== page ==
Students overcome health challenges to achieve post-secondary education

16 students from across Canada named as UCBeyond Scholarship recipients

BURLINGTON, ON, Oct. 6 /CNW/ - What would you do if you were faced with a chronic illness? Would you walk across Canada to raise awareness for Crohn's disease, build houses in developing countries despite physical pain or dedicate your career to educating young people living with the same disease as you?

These are just three examples of how Canadian students living with rheumatoid arthritis (RA) and Crohn's disease went above and beyond the boundaries of their chronic illness to be awarded one of 16 UCBeyond Scholarships, valued at up to $5,000.00 CDN each.

"Living with rheumatoid arthritis will be a life-long challenge, but it has never stopped me from continuing my education," says Nirupa Varatharasan, 23, from Toronto, ON, one of eight 2009 UCBeyond RA Scholarship recipients. "The fact that a scholarship exists for students like me is a great thing. I have many years of school ahead to reach my goal of becoming a medical professional and the assistance provided by UCB Canada will definitely help to ease the financial burden."

Kyle Steward, 18, from Oakville, ON, and a recipient of the 2009 UCBeyond Crohn's Disease Scholarship, has used a different method to help him overcome the barriers of his disease. "Crohn's disease is not a topic that is widely discussed in Canadian society because of the taboo nature of the symptoms. As a result, Crohn's is often dismissed and ignored. By speaking to others about the daily challenges I have to face, it not only allows them to understand my barriers, but it helps me go above and beyond them, as well."

Scholarship recipients were chosen by an independent selection committee of leading physicians, nurses and patient representatives from across Canada. The applicants were evaluated based on a one-page essay demonstrating how they have gone beyond the boundaries of their disease, exhibited perseverance and empowered others, as well as two letters of personal recommendation.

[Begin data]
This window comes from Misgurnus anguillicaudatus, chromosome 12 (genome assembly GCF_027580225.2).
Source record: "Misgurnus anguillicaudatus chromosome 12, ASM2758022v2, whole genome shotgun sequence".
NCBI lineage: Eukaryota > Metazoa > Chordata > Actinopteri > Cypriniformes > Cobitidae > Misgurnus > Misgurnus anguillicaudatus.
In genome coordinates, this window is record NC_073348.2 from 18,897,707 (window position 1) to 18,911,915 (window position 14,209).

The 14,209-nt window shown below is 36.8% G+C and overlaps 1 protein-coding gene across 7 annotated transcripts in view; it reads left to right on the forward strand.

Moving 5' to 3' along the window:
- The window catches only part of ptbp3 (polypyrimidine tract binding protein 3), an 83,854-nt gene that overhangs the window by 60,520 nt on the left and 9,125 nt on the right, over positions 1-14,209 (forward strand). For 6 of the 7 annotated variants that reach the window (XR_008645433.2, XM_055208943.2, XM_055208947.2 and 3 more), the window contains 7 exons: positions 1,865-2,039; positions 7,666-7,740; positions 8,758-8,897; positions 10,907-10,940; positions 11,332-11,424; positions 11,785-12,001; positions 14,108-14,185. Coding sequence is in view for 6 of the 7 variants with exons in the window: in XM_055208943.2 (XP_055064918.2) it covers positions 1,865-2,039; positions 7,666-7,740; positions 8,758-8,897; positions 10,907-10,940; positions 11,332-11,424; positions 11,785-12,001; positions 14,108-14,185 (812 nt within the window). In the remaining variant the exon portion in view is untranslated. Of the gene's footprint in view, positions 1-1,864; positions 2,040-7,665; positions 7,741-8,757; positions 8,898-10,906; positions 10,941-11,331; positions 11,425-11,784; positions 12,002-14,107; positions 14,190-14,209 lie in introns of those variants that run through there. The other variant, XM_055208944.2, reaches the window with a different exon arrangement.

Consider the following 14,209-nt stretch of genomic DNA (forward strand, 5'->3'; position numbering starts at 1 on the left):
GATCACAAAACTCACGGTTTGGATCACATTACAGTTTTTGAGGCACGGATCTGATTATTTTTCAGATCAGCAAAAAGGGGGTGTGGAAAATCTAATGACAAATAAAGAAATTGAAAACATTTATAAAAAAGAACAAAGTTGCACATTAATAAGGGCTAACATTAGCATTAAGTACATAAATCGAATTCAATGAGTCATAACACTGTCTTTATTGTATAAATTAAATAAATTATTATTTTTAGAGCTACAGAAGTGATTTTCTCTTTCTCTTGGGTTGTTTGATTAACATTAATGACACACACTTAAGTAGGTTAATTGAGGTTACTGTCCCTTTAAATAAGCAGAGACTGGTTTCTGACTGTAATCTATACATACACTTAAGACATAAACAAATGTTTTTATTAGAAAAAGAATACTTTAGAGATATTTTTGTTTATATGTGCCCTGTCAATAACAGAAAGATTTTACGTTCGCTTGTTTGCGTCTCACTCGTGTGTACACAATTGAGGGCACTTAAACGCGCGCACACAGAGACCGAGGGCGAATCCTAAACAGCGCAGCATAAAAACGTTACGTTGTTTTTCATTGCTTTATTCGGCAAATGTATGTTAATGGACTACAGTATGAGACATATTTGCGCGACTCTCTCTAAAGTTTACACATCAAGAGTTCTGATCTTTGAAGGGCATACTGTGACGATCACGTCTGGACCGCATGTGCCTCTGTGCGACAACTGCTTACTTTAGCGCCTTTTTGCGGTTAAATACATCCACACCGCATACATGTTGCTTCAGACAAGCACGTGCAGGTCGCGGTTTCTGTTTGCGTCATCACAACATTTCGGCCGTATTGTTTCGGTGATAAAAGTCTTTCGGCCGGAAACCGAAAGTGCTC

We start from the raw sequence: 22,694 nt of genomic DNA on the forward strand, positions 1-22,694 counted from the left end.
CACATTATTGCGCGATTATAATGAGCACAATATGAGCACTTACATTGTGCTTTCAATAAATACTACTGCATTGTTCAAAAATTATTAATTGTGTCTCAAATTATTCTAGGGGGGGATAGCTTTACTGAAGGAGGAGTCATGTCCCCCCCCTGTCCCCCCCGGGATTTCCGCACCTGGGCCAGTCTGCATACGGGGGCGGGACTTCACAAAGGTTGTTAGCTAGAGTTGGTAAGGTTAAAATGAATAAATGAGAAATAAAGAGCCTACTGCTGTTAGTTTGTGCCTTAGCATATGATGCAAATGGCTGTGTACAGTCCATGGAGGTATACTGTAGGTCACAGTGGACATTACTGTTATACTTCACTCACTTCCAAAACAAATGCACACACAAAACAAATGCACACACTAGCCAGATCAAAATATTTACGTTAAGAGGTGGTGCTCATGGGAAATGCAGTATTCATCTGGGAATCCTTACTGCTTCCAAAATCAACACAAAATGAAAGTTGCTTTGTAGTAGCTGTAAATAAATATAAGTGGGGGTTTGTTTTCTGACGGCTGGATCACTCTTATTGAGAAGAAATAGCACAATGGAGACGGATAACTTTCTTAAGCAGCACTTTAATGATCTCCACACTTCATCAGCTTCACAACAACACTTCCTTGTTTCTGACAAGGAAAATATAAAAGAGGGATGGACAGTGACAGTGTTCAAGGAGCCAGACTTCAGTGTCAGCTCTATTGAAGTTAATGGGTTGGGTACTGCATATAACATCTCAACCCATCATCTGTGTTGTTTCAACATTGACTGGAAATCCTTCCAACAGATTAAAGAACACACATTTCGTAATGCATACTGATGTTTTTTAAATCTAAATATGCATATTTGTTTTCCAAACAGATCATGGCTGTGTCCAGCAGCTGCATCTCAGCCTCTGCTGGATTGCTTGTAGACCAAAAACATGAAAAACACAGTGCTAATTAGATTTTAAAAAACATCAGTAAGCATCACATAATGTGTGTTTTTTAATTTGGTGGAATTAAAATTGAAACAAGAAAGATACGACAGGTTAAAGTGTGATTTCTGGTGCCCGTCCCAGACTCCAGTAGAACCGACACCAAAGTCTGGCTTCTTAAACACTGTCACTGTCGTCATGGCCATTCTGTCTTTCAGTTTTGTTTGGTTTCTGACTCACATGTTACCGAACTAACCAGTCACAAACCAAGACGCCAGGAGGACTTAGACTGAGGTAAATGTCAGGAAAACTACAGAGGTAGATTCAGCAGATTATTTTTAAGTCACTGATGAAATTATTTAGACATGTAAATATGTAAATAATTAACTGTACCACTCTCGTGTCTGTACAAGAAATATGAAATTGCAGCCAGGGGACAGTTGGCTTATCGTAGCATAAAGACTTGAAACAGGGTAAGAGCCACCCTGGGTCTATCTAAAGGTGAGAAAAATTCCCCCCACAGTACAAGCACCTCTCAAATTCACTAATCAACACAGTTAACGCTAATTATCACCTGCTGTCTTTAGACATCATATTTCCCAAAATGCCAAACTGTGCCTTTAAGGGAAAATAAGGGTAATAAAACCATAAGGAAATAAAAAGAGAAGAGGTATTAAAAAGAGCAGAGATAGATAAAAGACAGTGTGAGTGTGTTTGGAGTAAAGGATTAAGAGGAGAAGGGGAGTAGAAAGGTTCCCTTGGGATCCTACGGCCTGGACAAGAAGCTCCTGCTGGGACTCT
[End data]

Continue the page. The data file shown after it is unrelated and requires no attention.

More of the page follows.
"On behalf of all members of both selection committees, I would like to extend sincere congratulations to the 16 UCBeyond Scholarship recipients," says Dr. Richard Fedorak, Professor and Director, Division of Gastroenterology at the University of Alberta, President of the Canadian Digestive Health Foundation and chairperson of the Crohn's Disease selection committee. "Through programs like this, we can help to educate the public about the barriers facing students with chronic illness and empower our young patients to surpass their physical limitations to achieve academic excellence and personal success."

"We are delighted to announce the winners of the 2009 UCBeyond Scholarship Programs and wish to thank the hundreds of students who shared their stories of courage and strength," says Anne de Cassini, General Manager of UCB Canada. "This year's recipients truly define what it means to live above and beyond a chronic illness as they diligently work to raise awareness in their communities and aspire to reach their full potential. We are honoured to help them pursue their dream of a post-secondary education."

Partners of the UCBeyond Scholarship Program included The Arthritis Society, Canadian Arthritis Patient Alliance (CAPA), Arthritis Consumer Experts (ACE) and JointHealth(TM), Canadian Rheumatology Association (CRA), Canadian Digestive Health Foundation (CDHF), Crohn's and Colitis Foundation (CCFC) and Canadian Association of Gastroenterologists (CAG).

About Scholarship Recipients

In total, 16 scholarship recipients were chosen from close to 300 applicants from across Canada. The winners include: